Sorry but couldn't understand the difference between neural and
Probably I should read more on the topic, because I thought dispersion
derivative was also trial specific. But I can imagine a model with
mixed properties, so that normal regressors are convolved with impulse
HRF functions (dur = 0), while RT regressors convolved with variable
duration HRFs (dur = RT). At the end shouldn't be difficult for SPM to
asses both regressors. They just get e beta value who tells how well
the HRF for that regressor explains variability. Am I correct on this?
2009/3/18 Jason Steffener <[log in to unmask]>:
> Yes, you have it right.
> If you currently have events modeled their durations are 0. With the
> variable epoch model the durations become the trial specific RTs. Just make
> sure you are consistent between whether you are specifying time in TRs or
> On Wed, Mar 18, 2009 at 12:29 PM, Esther Fujiwara <[log in to unmask]>
>> For my understanding, in SPM would a variable epoch model be implemented
>> by using the respective RTs as durations for single events, instead of 0s?
>> Or is there more to it?
>> Jason Steffener wrote:
>>> The variable epoch model uses the RT from each trial; therefore, it is
>>> able to capture trial specific variance. The impulse with HRF + derivatives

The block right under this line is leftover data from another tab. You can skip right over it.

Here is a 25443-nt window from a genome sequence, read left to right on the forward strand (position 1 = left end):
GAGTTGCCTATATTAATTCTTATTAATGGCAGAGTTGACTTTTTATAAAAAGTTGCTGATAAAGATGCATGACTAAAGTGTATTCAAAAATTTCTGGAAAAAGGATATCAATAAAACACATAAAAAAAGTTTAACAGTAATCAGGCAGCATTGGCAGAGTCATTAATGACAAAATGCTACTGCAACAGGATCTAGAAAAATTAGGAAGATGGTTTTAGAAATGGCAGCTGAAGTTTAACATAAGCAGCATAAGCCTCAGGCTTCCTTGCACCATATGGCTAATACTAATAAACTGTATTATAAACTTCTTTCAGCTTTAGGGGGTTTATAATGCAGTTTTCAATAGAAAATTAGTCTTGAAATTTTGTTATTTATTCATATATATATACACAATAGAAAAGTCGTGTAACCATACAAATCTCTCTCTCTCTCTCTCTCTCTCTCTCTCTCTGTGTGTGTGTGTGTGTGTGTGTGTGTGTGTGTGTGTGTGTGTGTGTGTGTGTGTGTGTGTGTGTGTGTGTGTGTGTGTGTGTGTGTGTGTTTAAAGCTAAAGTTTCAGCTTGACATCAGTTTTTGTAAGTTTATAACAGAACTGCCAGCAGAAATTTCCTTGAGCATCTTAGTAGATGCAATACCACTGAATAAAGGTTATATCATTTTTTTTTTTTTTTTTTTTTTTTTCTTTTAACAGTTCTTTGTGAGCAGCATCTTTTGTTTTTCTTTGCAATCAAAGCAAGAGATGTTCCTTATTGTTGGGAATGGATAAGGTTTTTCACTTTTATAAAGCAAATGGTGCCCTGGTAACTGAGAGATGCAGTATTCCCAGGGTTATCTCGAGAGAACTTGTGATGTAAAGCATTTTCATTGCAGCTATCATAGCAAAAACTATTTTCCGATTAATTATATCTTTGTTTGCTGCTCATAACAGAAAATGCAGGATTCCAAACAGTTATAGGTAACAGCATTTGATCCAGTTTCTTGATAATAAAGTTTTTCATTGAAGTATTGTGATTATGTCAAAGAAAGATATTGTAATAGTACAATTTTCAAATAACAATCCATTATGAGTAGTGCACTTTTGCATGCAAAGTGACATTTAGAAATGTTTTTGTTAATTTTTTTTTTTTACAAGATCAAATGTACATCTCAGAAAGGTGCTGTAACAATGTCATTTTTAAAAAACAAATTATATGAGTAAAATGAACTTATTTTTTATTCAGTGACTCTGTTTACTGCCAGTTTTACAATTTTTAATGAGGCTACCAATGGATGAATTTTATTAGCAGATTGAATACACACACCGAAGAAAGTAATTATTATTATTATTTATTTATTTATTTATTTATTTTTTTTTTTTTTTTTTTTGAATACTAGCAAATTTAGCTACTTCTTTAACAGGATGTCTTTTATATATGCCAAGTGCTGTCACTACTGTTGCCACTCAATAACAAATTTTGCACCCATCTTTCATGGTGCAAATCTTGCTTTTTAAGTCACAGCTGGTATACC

>>> may capture some of the variance due to RTs but it essentially takes the
>>> average RT over all trials for this condition. And as Chris points out there
>>> may be some RTs where the impulse model can in no way accuratly account for.
>>> I also feel that the HRF + derivatives should be used to capture
>>> hemodynamic variations and not neural variations. Otherwise you make it very
>>> difficult to tease about which is which.
>>> On Tue, Mar 17, 2009 at 6:19 PM, Chris Watson
>>> <[log in to unmask]
>>> <mailto:[log in to unmask]>> wrote:
>>> I think it would depend on the shape of your HRF. The variable epoch
>>> model has boxcars that are as long as the RT,. If you used an
>>> impulse model, convolved with the canonical hemodynamic response,
>>> even adding the dispersion derivative might not capture the signal
>>> for long RT's (as the shape of the HRF in the variable epoch model
>>> will be quite different from the canonical). E.g. in one of our
>>> tasks, we see RT's of up to 7000ms. I don't think an impulse model
>>> even with both derivatives would do nearly as well as an epoch model.
>>> Dorian P. wrote:
>>> Dear all,
>>> Thinking about a previous discussion on the list, we said that
>>> reaction time effects are better captured by a variable epoch
>>> durations, which adapts to reaction time length.
>>> In a couple of papers was shown that a variable epoch aproach is
>>> better than parametric modulations.
>>> But isn't this the same as adding a dispersion derivative, which
>>> convolve a longer HRF automatically for RTs and capture that
>>> the same way as a variable epoch approach?
>>> Best regards.